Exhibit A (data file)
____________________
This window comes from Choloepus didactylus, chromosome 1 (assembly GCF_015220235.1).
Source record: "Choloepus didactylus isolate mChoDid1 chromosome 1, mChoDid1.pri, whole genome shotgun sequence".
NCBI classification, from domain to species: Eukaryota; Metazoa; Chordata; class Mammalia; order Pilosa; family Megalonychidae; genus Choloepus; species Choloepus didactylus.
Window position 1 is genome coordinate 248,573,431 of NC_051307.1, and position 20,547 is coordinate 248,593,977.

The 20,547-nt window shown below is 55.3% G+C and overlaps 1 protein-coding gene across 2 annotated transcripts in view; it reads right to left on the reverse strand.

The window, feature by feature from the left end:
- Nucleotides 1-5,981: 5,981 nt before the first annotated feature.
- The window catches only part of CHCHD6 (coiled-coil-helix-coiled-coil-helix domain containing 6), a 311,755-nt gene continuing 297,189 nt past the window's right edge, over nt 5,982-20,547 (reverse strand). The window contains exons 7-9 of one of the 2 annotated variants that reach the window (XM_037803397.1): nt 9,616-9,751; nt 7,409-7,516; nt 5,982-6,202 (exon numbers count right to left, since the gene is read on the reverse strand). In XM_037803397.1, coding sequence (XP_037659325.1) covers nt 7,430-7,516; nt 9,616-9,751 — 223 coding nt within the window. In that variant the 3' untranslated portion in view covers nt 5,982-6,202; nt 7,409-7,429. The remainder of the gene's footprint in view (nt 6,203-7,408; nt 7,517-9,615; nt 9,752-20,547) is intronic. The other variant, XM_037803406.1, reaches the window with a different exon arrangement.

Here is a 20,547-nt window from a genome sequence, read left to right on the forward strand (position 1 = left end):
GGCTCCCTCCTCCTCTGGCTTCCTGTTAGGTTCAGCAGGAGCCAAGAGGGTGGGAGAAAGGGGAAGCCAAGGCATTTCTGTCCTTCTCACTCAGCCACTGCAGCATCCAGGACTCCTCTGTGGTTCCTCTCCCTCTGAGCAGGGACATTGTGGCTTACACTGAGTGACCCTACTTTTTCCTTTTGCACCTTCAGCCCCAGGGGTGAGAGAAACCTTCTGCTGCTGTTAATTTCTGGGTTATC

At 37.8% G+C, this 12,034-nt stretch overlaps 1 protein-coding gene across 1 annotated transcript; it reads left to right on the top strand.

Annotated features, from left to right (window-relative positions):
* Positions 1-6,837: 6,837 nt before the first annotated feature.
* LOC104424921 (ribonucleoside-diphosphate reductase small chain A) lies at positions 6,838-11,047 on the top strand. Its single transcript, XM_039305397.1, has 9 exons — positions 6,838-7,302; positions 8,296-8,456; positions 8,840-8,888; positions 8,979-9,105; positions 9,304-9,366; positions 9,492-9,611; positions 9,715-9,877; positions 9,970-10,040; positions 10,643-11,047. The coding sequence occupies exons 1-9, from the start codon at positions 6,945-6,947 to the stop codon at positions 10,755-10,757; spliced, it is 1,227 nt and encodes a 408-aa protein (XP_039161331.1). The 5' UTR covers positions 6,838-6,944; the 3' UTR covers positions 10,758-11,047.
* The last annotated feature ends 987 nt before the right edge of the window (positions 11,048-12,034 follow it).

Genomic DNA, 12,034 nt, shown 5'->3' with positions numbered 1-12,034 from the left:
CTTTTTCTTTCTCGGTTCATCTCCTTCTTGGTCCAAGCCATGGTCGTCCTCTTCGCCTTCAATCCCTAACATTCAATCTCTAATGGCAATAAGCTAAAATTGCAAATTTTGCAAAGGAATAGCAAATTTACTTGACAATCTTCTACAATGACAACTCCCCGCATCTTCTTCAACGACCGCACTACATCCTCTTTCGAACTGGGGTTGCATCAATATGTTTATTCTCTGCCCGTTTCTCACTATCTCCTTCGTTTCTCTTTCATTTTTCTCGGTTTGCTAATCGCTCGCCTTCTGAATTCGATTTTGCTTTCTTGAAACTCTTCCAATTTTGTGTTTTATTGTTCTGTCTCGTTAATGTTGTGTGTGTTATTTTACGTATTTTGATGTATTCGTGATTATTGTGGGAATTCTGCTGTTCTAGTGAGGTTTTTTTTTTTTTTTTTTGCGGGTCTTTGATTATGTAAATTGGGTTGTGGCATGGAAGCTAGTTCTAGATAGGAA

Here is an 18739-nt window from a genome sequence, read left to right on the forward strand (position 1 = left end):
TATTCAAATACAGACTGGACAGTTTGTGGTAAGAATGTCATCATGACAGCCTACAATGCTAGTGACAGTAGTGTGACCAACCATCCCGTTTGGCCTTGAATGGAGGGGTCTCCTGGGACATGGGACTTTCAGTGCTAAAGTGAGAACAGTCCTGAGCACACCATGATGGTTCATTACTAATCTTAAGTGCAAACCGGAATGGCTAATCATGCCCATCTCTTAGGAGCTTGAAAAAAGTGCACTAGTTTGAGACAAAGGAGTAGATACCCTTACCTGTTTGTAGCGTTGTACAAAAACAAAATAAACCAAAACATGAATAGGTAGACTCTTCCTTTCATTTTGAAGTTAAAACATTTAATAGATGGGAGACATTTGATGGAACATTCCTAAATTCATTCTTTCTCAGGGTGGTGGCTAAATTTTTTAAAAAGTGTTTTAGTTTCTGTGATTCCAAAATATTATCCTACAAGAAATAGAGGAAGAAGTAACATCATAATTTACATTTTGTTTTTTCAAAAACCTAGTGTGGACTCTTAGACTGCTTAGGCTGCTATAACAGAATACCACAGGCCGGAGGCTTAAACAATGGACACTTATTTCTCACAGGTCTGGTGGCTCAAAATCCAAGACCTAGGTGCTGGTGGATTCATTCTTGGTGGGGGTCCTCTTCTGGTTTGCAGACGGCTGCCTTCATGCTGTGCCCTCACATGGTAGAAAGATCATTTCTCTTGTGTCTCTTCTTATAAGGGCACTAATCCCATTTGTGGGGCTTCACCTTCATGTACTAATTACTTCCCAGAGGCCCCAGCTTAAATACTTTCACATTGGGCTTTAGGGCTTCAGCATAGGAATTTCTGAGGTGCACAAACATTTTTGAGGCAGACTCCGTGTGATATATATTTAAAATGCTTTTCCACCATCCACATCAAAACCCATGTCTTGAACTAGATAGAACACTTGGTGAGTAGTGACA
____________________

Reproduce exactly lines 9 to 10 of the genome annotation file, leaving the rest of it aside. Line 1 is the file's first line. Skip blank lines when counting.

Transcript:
Here is a 20,547-nt window from a genome sequence, read left to right on the forward strand (position 1 = left end):
GGCTCCCTCCTCCTCTGGCTTCCTGTTAGGTTCAGCAGGAGCCAAGAGGGTGGGAGAAAGGGGAAGCCAAGGCATTTCTGTCCTTCTCACTCAGCCACTGCAGCATCCAGGACTCCTCTGTGGTTCCTCTCCCTCTGAGCAGGGACATTGTGGCTTACACTGAGTGACCCTACTTTTTCCTTTTGCACCTTCAGCCCCAGGGGTGAGAGAAACCTTCTGCTGCTGTTAATTTCTGGGTTATC